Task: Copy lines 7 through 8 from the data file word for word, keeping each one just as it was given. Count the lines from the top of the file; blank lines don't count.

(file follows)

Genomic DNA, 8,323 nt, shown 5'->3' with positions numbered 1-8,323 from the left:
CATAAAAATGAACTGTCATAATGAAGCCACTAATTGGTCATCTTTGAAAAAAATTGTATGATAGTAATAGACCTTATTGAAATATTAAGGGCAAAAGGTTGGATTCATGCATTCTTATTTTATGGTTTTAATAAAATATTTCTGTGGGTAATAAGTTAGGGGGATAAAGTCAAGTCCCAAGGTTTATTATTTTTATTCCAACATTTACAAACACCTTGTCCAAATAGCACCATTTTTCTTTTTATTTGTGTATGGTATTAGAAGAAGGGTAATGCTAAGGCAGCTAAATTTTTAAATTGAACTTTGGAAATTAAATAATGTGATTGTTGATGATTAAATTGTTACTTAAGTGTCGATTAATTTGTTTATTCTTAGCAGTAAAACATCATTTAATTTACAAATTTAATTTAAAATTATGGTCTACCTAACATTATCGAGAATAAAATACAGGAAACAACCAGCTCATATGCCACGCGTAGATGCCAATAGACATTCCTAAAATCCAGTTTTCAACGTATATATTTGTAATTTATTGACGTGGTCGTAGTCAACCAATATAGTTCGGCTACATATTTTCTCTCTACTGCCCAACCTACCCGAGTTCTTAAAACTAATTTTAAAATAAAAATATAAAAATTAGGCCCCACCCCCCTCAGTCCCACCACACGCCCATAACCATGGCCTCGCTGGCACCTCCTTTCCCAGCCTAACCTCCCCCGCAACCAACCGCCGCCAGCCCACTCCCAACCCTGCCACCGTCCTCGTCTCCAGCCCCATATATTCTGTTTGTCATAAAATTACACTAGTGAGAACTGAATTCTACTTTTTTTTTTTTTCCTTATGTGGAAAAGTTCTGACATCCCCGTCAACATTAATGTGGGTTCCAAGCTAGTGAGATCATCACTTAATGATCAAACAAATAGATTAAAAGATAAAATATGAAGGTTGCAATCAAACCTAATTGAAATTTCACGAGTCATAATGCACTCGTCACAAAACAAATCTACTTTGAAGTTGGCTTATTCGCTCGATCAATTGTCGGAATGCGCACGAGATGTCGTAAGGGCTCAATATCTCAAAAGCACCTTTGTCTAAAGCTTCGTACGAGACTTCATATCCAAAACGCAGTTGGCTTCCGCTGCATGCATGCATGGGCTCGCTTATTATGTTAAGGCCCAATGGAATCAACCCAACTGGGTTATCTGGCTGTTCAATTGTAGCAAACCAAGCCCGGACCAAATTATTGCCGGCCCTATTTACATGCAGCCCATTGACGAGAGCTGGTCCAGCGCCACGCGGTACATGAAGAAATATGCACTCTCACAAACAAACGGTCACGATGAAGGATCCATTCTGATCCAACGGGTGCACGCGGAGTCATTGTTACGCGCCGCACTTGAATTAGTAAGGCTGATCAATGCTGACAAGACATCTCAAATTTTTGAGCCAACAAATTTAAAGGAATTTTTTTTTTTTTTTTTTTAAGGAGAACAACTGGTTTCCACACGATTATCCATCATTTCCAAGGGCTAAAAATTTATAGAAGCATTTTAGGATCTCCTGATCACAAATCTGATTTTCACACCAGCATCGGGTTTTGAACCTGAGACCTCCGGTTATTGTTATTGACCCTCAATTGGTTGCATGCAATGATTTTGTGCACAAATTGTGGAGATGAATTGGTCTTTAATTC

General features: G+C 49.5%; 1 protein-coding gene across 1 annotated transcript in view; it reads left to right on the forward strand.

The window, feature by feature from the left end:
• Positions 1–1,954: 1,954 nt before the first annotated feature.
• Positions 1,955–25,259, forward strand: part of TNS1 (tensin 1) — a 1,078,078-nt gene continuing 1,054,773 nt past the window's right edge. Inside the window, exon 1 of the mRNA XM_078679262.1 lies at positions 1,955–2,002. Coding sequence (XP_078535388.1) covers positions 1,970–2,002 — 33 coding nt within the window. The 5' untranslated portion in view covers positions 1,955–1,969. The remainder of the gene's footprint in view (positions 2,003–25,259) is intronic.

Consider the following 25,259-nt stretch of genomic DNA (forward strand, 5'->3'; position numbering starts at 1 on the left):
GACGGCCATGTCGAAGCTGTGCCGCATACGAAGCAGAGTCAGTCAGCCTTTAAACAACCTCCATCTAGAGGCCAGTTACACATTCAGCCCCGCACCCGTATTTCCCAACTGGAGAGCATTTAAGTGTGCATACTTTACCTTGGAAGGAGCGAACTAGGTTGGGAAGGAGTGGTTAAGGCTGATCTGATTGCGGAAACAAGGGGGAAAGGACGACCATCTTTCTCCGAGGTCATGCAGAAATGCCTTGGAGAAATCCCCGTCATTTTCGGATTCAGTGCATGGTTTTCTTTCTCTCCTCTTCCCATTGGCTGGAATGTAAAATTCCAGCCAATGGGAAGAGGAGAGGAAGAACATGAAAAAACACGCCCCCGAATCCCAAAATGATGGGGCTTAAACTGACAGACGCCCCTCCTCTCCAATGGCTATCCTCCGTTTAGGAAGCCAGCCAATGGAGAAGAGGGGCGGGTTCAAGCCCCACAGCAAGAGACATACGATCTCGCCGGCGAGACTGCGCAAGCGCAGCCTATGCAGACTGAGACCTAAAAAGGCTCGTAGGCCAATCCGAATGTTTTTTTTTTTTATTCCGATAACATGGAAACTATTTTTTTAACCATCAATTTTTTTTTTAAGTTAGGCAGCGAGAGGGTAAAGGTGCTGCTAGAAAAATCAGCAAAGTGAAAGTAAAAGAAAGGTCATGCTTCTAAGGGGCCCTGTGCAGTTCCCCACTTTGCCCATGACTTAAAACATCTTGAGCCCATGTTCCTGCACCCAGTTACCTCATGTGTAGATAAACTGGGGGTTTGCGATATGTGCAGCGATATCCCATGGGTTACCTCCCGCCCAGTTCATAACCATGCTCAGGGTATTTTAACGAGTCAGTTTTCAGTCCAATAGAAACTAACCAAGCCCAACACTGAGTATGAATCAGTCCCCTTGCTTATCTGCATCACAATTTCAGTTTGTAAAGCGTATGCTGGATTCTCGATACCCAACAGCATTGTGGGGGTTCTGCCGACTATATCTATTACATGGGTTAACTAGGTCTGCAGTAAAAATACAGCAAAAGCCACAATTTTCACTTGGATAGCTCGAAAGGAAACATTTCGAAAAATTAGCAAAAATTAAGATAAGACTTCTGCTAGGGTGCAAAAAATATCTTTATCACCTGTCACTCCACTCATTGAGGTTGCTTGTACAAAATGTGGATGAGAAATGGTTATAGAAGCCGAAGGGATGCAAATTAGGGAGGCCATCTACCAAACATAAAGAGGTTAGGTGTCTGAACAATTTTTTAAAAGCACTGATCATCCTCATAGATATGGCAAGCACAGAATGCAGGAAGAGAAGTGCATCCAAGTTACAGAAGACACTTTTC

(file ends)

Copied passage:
Consider the following 25,259-nt stretch of genomic DNA (forward strand, 5'->3'; position numbering starts at 1 on the left):
GACGGCCATGTCGAAGCTGTGCCGCATACGAAGCAGAGTCAGTCAGCCTTTAAACAACCTCCATCTAGAGGCCAGTTACACATTCAGCCCCGCACCCGTATTTCCCAACTGGAGAGCATTTAAGTGTGCATACTTTACCTTGGAAGGAGCGAACTAGGTTGGGAAGGAGTGGTTAAGGCTGATCTGATTGCGGAAACAAGGGGGAAAGGACGACCATCTTTCTCCGAGGTCATGCAGAAATGCCTTGGAGAAATCCCCGTCATTTTCGGATTCAGTGCATGGTTTTCTTTCTCTCCTCTTCCCATTGGCTGGAATGTAAAATTCCAGCCAATGGGAAGAGGAGAGGAAGAACATGAAAAAACACGCCCCCGAATCCCAAAATGATGGGGCTTAAACTGACAGACGCCCCTCCTCTCCAATGGCTATCCTCCGTTTAGGAAGCCAGCCAATGGAGAAGAGGGGCGGGTTCAAGCCCCACAGCAAGAGACATACGATCTCGCCGGCGAGACTGCGCAAGCGCAGCCTATGCAGACTGAGACCTAAAAAGGCTCGTAGGCCAATCCGAATGTTTTTTTTTTTTATTCCGATAACATGGAAACTATTTTTTTAACCATCAATTTTTTTTTTAAGTTAGGCAGCGAGAGGGTAAAGGTGCTGCTAGAAAAATCAGCAAAGTGAAAGTAAAAGAAAGGTCATGCTTCTAAGGGGCCCTGTGCAGTTCCCCACTTTGCCCATGACTTAAAACATCTTGAGCCCATGTTCCTGCACCCAGTTACCTCATGTGTAGATAAACTGGGGGTTTGCGATATGTGCAGCGATATCCCATGGGTTACCTCCCGCCCAGTTCATAACCATGCTCAGGGTATTTTAACGAGTCAGTTTTCAGTCCAATAGAAACTAACCAAGCCCAACACTGAGTATGAATCAGTCCCCTTGCTTATCTGCATCACAATTTCAGTTTGTAAAGCGTATGCTGGATTCTCGATACCCAACAGCATTGTGGGGGTTCTGCCGACTATATCTATTACATGGGTTAACTAGGTCTGCAGTAAAAATACAGCAAAAGCCACAATTTTCACTTGGATAGCTCGAAAGGAAACATTTCGAAAAATTAGCAAAAATTAAGATAAGACTTCTGCTAGGGTGCAAAAAATATCTTTATCACCTGTCACTCCACTCATTGAGGTTGCTTGTACAAAATGTGGATGAGAAATGGTTATAGAAGCCGAAGGGATGCAAATTAGGGAGGCCATCTACCAAACATAAAGAGGTTAGGTGTCTGAACAATTTTTTAAAAGCACTGATCATCCTCATAGATATGGCAAGCACAGAATGCAGGAAGAGAAGTGCATCCAAGTTACAGAAGACACTTTTC